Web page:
Ford CEO Jim Farley predicted that electric vehicle (EV) adoption will be slower than expected, at least in the near term. Ford recently released its second-quarter results, revealing a substantial loss in its electric vehicle division.
While the veteran automaker reported revenue of $45 billion, which represents a 12% increase year-over-year, Ford also shared that it had lost $1.1 billion before interest and taxes on its electric vehicle business during the second quarter. The figure is over twice as much as the previous year’s losses.
As noted in a report from The New York Times, Ford is now expecting to lose $4.5 billion before interest and taxes on its electric vehicles this 2023. Previous forecasts estimated losses to be at around $3 billion. Ford Chief Financial Officer (CFO) John Lawler shared a comment about the trend in a conference call.
“While the shift to EVs is unquestionably underway, the last few weeks have shown us the adoption by early, majority customers will be a little slower than expected,” Lawler said. He also noted that Ford was slowing its rollout of electric vehicles to some degree, with the company now expecting to make 600,000 EVs a year by the end of 2024. Previously, Ford aimed to reach such levels by the end of this year.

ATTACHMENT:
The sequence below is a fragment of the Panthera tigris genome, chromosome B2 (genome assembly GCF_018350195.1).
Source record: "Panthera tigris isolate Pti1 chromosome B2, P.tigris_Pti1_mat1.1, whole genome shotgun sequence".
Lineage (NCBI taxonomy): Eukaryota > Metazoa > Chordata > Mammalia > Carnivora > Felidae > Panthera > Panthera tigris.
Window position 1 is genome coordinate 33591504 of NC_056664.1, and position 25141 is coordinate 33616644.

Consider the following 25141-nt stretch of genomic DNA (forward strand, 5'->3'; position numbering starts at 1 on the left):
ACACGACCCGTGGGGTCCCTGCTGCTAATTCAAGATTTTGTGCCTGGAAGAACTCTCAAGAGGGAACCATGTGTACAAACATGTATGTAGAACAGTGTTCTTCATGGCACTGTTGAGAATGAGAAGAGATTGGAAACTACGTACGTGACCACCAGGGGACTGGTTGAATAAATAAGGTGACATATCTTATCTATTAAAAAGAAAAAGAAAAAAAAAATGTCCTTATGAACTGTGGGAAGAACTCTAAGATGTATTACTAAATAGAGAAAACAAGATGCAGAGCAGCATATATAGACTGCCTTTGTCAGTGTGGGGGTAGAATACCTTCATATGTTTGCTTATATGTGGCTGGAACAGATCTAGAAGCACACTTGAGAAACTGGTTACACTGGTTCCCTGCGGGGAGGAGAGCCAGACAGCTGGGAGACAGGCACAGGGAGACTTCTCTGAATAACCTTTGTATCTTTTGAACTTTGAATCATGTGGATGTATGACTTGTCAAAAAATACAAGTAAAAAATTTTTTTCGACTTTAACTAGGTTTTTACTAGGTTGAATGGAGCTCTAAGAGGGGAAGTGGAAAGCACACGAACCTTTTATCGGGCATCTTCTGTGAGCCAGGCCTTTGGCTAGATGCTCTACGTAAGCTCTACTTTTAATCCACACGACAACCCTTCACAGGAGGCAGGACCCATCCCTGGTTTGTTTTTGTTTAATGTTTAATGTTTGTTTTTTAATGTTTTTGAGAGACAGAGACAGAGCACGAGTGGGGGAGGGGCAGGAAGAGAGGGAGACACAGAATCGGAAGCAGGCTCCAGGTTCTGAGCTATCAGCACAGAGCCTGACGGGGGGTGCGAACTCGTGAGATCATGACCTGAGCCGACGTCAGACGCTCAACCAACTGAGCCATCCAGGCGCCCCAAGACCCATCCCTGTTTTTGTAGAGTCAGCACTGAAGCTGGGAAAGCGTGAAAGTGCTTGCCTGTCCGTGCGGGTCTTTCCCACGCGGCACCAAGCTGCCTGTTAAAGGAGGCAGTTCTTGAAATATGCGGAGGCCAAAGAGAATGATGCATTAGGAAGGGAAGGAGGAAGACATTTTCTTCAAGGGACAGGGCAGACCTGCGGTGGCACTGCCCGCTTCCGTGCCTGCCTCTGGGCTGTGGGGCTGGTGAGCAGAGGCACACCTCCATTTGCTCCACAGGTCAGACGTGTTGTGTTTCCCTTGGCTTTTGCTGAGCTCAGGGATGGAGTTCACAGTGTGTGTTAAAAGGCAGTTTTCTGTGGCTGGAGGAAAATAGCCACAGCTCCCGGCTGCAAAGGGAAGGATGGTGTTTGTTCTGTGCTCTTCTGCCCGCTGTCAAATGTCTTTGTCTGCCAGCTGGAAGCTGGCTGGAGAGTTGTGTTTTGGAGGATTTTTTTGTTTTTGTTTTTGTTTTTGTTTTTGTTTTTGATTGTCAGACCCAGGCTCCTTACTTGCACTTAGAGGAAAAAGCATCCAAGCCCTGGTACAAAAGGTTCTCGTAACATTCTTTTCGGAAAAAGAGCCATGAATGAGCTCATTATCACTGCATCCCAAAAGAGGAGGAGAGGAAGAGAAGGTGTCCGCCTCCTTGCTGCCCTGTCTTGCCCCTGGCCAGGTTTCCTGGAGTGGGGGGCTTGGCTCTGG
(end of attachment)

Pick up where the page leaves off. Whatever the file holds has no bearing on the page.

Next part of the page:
Despite the larger losses, Ford’s electric vehicle business is still growing. As noted by the company in a press release, revenue from Ford Model e’s first-generation electric cars rose 39% in the second quarter. Ford CEO Jim Farley remained optimistic about the matter.
“The near-term pace of EV adoption will be a little slower than expected, which is going to benefit early movers like Ford. EV customers are brand loyal, and we’re winning lots of them with our high-volume, first-generation products; we’re making smart investments in capabilities and capacity around the world; and, while others are trying to catch up, we have clean-sheet, next-generation products in advanced development that will blow people away,” Farley said.